Note: Important text on early copyright issues for librarians. Rather than the focus today, which is often on term length and reuse, the focus in the early 20th century concerned accessing books printed in foreign nations and the requirement that such books be reprinted by American publishers and printers.

Thorvald Solberg was an important figure in early 20th century copyright reform.

Article 26

This entry is about:

Starr, Helen K. (1934). Mr. Hanson and His Friends. The Library Quarterly, 4(2), 329-333. url:http://www.jstor.org/stable/4302080

Note: The twenty-sixth article of the second issue of the fourth volume of The Library Quarterly is titled “Mr. Hanson and His Friends.”

It was written by Helen K. Starr, who was affiliated with:

Affiliation: James J. Hill Reference Library

Note: This is a really sweet piece that describes some of the personalities of the librarians who worked in the cataloging division of the Library of Congress when J. C. M. Hanson headed the division. The piece is like a gold mine of biographical insight.

Article 27

This entry is about:

Stejneger, Leonhard. (1934). Who Was J. L. S.? The Library Quarterly, 4(2), 334-340. url:http://www.jstor.org/stable/4302081

Note: The twenty-seventh article of the second issue of the fourth volume of The Library Quarterly is titled “Who Was J. L. S.?”

It was written by Leonhard Stejneger, who was affiliated with:

Affiliation: United States National Museum

Note: Authorial detective work. The content deals with a history that I am woefully ignorant, but I greatly admire the ability to fashion a narrative concerning tracing the identity of a work.

Article 28

This entry is about:

Tisserant, Eugène. (1934). On the Use of Ultra-Violet Rays for Detecting Repairs in Printed Books, Especially Incunabula. The Library Quarterly, 4(2), 341-343. url:http://www.jstor.org/stable/4302082

Note: The twenty-eighth article of the second issue of the fourth volume of The Library Quarterly is titled “On the Use of Ultra-Violet Rays for Detecting Repairs in Printed Books, Especially Incunabula.”

It was written by Eugène Tisserant, who was affiliated with:

Affiliation: Biblioteca Apostolica Vaticana

Note: A short piece on detecting repair work in rare books. Repair work had advanced and it was sometimes difficult to tell with the naked eye if a work had been treated. The author presents a simple technique for identifying whether a rare book had been fixed.

Article 29

This entry is about:

Trommsdorff, Paul. (1934). Technische Literatur in Deutschen Bibliotheken. The Library Quarterly, 4(2), 344-351. url:http://www.jstor.org/stable/4302083

Note: The twenty-ninth article of the second issue of the fourth volume of The Library Quarterly is titled “Technische Literatur in Deutschen Bibliotheken.”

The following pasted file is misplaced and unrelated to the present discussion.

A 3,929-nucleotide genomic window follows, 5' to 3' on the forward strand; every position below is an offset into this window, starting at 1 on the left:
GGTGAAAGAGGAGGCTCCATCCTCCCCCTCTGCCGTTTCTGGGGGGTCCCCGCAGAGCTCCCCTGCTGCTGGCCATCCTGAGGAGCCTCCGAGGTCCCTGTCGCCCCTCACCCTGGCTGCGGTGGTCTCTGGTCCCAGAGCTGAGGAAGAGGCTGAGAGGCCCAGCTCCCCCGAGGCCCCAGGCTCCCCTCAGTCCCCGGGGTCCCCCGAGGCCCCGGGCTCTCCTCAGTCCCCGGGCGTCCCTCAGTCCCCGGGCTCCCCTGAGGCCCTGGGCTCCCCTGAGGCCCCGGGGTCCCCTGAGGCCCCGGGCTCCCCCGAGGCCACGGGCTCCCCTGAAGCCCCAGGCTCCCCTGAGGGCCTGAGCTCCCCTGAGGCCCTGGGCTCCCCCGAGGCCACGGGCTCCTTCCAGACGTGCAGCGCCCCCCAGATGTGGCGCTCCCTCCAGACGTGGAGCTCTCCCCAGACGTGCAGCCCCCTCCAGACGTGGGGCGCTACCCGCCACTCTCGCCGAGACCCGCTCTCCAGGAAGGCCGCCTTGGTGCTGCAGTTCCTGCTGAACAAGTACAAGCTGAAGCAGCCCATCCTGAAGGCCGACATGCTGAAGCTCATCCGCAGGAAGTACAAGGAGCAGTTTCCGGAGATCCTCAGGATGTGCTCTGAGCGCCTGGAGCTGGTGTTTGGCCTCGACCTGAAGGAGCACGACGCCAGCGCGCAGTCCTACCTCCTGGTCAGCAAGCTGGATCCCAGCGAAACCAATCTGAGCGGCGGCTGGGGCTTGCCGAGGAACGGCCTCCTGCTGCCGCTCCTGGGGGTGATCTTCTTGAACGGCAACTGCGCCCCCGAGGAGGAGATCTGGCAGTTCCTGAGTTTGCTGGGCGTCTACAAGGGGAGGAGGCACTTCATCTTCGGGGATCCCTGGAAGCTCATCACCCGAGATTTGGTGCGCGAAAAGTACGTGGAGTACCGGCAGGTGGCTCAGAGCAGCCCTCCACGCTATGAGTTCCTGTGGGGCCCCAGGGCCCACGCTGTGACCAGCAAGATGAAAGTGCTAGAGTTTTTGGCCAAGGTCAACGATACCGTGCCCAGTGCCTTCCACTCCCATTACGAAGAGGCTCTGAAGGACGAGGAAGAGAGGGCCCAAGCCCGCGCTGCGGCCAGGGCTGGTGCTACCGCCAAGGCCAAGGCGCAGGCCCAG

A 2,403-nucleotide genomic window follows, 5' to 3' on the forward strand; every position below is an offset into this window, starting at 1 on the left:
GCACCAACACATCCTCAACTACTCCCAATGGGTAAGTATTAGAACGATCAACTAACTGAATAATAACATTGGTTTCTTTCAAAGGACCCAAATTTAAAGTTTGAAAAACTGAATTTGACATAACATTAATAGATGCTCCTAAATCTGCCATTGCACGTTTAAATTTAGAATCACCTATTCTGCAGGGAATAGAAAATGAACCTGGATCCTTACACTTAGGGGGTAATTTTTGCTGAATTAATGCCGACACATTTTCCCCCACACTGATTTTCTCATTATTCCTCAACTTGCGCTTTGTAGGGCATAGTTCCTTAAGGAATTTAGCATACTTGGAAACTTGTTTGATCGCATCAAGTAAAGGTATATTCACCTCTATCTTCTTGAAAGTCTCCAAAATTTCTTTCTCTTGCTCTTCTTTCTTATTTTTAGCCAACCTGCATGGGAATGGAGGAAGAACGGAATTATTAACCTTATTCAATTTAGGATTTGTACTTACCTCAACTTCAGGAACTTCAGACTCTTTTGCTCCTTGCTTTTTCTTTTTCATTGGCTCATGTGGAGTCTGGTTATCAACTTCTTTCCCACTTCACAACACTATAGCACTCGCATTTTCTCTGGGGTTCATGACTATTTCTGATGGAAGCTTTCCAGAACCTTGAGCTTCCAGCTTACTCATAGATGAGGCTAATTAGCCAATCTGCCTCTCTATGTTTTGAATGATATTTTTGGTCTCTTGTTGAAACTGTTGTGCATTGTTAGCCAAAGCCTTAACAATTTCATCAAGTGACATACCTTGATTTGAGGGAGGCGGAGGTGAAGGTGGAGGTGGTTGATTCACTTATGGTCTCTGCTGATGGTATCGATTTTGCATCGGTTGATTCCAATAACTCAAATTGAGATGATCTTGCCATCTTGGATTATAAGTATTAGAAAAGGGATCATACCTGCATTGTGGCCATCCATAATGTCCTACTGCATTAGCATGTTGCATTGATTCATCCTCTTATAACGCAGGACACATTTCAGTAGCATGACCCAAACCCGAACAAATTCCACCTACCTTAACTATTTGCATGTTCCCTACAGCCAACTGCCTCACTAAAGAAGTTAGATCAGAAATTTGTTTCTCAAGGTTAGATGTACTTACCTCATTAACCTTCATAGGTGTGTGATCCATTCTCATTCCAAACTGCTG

It was written by Paul Trommsdorff, who was affiliated with:

Affiliation: Bibliothek der Technischen

Note: I'm not sure what the thesis of this article is, but it's clearly in some sense about the growth of German scientific and technical literature.

Article 30

This entry is about:

Van Hoesen, Henry B., & Kilpatrick, Norman L. (1934). Heights of Books in Relation to Height of Stack Tiers. The Library Quarterly, 4(2), 352-357. url:http://www.jstor.org/stable/4302084

Note: The thirtieth article of the second issue of the fourth volume of The Library Quarterly is titled “Heights of Books in Relation to Height of Stack Tiers.”

It was written by Henry B. Van Hoesen and Norman L. Kilpatrick, who were affiliated with:

Affiliation: Brown University Library

Note: On the most economical and efficient use of shelving. Again, it's utterly important to think about this kind of thing in a library. In many ways, this is a very important topic if only because of the amount of money that is needed to store and care for so many books. However, it's not really clear why this article is in this issue. The only connection to Hanson is the issue of describing the physical dimensions of books in the catalog, but this is only mentioned briefly at the beginning of the article.

Here's a nice quote:

We have recently measured about 100,000 volumes at Brown University. The results are in Table I (p. 355).

And to continue:

This paper should be considered merely tentative and incomplete. Our estimate of 82 per cent for octavos (25 cm. high), Mr. Gerould's estimate of 85 per cent, and the Yale estimate of 87 1/2 per cent (reckoning the octavo at 26 cm. high) may not be so different when we have measured 400,000 volumes instead of 100,000 (p. 357).

And more measuring of books:

Four hundred thousand is quite a lot of books to measure, but it may not be enough, and we should welcome collaboration in further measurements, tabulations, and conclusions (p. 357).
lq/volume-4-issue-2.txt · Last modified: 2017/02/07 08:59 by seanburns